For the same reason, twins are critical to the study of human behaviour and genetics. If identical twins – who share the same genes – behave differently, how do you explain the difference? The simplistic answer is that it’s down to their environment: their nurture rather than their nature. (As it happens, it’s more complex than that. It’s the chaotic interplay of genes, upbringing and whole lot else besides.)

Hidden within this nature versus nurture debate though is the assumption that nothing about a person can be outside those influences. If that is the case, we can never be free of our background, of who we are. We are creatures of fate. So where does that leave free will?

To me this question becomes even more fascinating in the context of a novel. The characters act for reasons that they can’t control and, as readers, we have to believe in their motivations, their sense of choice and in the reality of their suffering, even though, deep down, we know it’s all just puppetry on the part of the writer.

Why was it important for you to address some of life’s big subjects such as reality, mental health, religion and philosophy?

These big subjects appeal to my natural curiosity as, I hope, they will to any intelligent reader. But no one wants to wade through a treacle-thick philosophical tract. A good story, with human emotions, turns these big issues into a deep blue pool that it’s fun diving into. And, I hope, occasionally the reader will fish out a few pearls – or at least emerge feeling refreshed.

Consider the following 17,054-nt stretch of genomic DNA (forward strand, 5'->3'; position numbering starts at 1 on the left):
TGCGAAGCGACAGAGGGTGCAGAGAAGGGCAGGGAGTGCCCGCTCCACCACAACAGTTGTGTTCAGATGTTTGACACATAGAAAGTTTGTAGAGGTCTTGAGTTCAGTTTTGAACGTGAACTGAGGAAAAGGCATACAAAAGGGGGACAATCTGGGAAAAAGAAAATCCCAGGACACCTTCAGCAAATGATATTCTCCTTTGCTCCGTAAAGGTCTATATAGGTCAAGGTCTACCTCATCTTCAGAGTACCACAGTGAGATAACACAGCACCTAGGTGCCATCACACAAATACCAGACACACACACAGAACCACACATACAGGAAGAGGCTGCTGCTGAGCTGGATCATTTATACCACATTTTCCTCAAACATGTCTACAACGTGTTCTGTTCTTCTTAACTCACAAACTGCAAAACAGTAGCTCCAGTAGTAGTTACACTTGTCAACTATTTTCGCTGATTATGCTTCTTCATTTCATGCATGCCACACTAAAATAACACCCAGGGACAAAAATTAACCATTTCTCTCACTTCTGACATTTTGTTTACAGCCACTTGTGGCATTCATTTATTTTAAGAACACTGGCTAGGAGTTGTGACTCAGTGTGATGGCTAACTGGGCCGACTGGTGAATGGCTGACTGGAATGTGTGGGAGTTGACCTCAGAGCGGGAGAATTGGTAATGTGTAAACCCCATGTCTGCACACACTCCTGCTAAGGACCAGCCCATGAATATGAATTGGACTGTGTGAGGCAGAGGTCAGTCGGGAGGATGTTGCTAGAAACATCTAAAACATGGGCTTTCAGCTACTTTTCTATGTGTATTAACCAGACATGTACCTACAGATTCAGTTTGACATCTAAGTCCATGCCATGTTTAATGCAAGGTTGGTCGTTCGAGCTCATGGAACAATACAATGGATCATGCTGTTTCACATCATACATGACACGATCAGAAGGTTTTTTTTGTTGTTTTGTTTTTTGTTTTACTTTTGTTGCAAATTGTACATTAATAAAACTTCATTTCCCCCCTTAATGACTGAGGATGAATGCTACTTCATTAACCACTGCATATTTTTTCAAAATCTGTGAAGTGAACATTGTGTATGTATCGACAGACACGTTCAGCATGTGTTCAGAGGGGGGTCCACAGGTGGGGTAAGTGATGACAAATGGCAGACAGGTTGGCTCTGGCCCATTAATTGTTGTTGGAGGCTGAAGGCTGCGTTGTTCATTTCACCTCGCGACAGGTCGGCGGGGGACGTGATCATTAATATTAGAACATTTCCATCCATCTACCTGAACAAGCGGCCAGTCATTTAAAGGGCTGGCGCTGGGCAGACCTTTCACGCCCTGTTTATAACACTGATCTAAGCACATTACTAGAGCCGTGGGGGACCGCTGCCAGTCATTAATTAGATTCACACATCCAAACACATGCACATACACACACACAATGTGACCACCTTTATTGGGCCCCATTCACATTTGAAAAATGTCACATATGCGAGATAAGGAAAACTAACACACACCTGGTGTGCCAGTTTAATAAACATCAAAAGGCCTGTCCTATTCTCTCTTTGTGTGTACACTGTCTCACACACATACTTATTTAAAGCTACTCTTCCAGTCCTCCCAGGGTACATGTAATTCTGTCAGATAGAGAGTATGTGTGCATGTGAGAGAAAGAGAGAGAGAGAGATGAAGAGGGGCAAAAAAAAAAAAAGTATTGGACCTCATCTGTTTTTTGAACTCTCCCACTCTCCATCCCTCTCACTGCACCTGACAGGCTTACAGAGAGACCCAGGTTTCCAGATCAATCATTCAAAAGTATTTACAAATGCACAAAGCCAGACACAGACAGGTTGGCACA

Having said that, I don’t see big subjects as separate from little ones. Yes, you could trudge through life with great human tragedies played out before your eyes without ever taking notice. Or you could see a universe in the smallest thing. The way a person takes their coffee, for example, might say something profound and important about that person, about all humanity, about existence itself.

I used to be a keen photographer. I always felt that you could point a camera at any object or scene and a talented enough photographer would always find a way to create art from it by seeing it afresh. I now feel the same about writing. A thrilling story can be dull if told badly, but even the most mundane event can be elevated into a tale of epic scale by a good storyteller.

What motivated you to write in a less conventional and more experimental form of writing? i.e less structured punctuation, etc.?

Getting the voice right is utterly non-negotiable in good writing. It’s something I worked hard on and in The Human Script, there are basically two voices.

There’s Chris’s first person narrative, which recounts events as he experiences them. I wanted to avoid that awkward feeling you can get as a reader when a character is telling you the story, that sense of ‘why are they speaking to me like this?’

That’s not how thoughts run in our heads, so I wanted to avoid that for my main character. Instead, I used a variety of styles of stream of consciousness writing. It’s important that the reader is inside Chris’s thoughts because the story turns on him becoming aware that not everything that goes on in his head can necessarily be trusted.

The other voice is a third person narrator. This voice is authoritative, authorial, almost godlike in its omniscience. It’s somewhat portentous and sometimes even pompous. As the novel progresses, the reader should be asking those awkward questions. Why is this narrator speaking to me like this? How do they know? Who are they?

How did The Human Script get picked up by Red Button Publishing?

When I completed The Human Script over a decade ago, it was snapped up by one of London’s top literary agencies. In fact, three agencies were competing for it, which was very flattering. However, at the time, if a book wasn’t about a boy wizard or written by a celebrity, they weren’t interested. Over the next couple of years, just about every publisher turned it down.